Oklahoma City Thunder Prove Market Size Does Not Prevent Winning Culture

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Oklahoma City Thunder Prove Market Size Does Not Prevent Winning Culture
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If you hadn't noticed, something on the order of superconducting magnets appears to be drawing the NBA's biggest names to cities like Los Angeles, New York and Miami.

By all accounts, that "something" is market size and the promotional opportunity that comes therewith.

That hasn't stopped the Oklahoma City Thunder from carving out a space as one of the league's elite franchises, and it hasn't stopped general manager Sam Presti from building a winner without the luxury of big city pomp and circumstance.

It goes without saying that all those reputable names clamoring for trades aren't asking to be dealt to OKC. Carmelo Anthony had his heart set on New York. Chris Paul and Dwight Howard both wound up in Los Angeles.

Those with a choice in the matter always seem to prefer media meccas to the cozy confines of the heartland.

For some odd reason, though, the star talent drafted to the Thunder don't seem particularly interested in leaving.

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Perhaps it has something to do with the realization that success has more to do with locker-room culture than a franchise's capacity to turn merely mortal stars into global brands. Perhaps Presti has used his years in the San Antonio Spurs' front office to remind them of just how dangerous an under-the-radar organization can be.

Maybe they've simply grown to accept Mark Twain's adage that, "It's not the size of the dog in the fight, it's the size of the fight in the dog."

There's a lot of fight in these Thunder.

There's a lot of fight in their fans, too.

While their more urbane counterparts show up to games late and struggle to raise the decibel level beyond a dull murmur, OKC's fanbase harkened back to the lively Sacramento Kings fans who shook Arco Arena a decade ago.

Like those fans, the Thunder's faithful following have a chip on their shoulders.

So too do Kevin Durant, Russell Westbrook and James Harden.

After all, they don't generate the buzz that other title contenders take for granted. They didn't come together amidst any free-agent intrigue. There were no trade demands, no "Decisions," no coups.

Market size didn't help the Lakers in the Western Conference Semifinals.

Whereas the prevailing "Mitch Kupchak model" of winning titles conjures up images of a cobbled-together Frankenstein monster, the Thunder were simply born this way.

But for the deal that exchanged swingman Jeff Green for center Kendrick Perkins, OKC is a product of the draft. It's proof that a patient rebuilding process pays dividends when management, scouts and coaches do their jobs.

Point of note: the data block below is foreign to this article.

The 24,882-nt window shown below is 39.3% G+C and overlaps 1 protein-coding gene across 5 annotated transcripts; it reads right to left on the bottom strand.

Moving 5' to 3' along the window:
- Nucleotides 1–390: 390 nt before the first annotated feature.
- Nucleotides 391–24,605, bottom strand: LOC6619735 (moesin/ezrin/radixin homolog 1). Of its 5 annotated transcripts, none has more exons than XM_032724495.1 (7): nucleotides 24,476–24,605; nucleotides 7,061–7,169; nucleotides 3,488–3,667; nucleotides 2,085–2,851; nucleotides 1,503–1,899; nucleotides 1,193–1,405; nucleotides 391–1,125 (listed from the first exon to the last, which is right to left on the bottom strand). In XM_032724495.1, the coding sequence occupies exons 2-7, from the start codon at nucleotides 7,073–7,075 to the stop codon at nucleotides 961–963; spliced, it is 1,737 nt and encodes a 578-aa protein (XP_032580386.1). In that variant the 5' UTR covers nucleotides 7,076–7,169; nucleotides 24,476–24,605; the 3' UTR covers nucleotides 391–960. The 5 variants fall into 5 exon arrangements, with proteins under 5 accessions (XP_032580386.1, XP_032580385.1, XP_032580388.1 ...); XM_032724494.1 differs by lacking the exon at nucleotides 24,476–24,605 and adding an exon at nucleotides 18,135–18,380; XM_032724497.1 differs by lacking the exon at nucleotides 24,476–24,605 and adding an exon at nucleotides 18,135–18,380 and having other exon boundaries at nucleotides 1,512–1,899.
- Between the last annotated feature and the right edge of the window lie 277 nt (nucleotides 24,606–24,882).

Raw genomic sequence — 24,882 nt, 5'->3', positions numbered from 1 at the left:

Even if there's nothing wrong with the ways in which the large-market power brokers have shaped their rosters, there's something unmistakably right about the way in which the Thunder have done so.

That's a good thing for the rest of the league.

It's a reminder to teams like the Denver Nuggets, New Orleans Hornets and Orlando Magic.

You may have lost a battle or two, but you can still win the war.

While your cornerstone superstars were lured away by the prospect of ever-greater celebrity and short-term title odds, your time will come. It's no coincidence that the Magic picked Rob Hennigan, a product of the Spurs and Thunder front offices, to take their vacant general manager position this summer. 

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While the superstars attempting to author their own fates may indeed come into windows of four or fives years worth of title contention, the Thunder are poised for a legitimate dynasty.

Say what you will about the Miami Heat, Los Angeles Lakers, New York Knicks and their collections of stars who are already in their primes. The Thunder just got to the NBA Finals when their four best players were all 23 years old at most.

When Russell Westbrook is Dwyane Wade's age, Dwyane Wade will be 37.

Most importantly, the Thunder have more than youth and talent alone.

They have a winning culture.

You won't find one of its stars yelling at his coach in front of thousands. You won't find them combing the NBA landscape for more lucrative markets in which to play or derailing entire seasons with trade demands. 

This franchise understands that there are two sides to every superstar's favorite invocation that, "this is a business." For so many, that's become a justification for abdicating all manner of loyalty. For teams like Oklahoma City, though, it's also a reminder that winning begins with professionalism.

That professionalism will pay off if it hasn't already. Last season's trip to the NBA Finals may have come up empty, but there will be at least a few more such trips in the offing.

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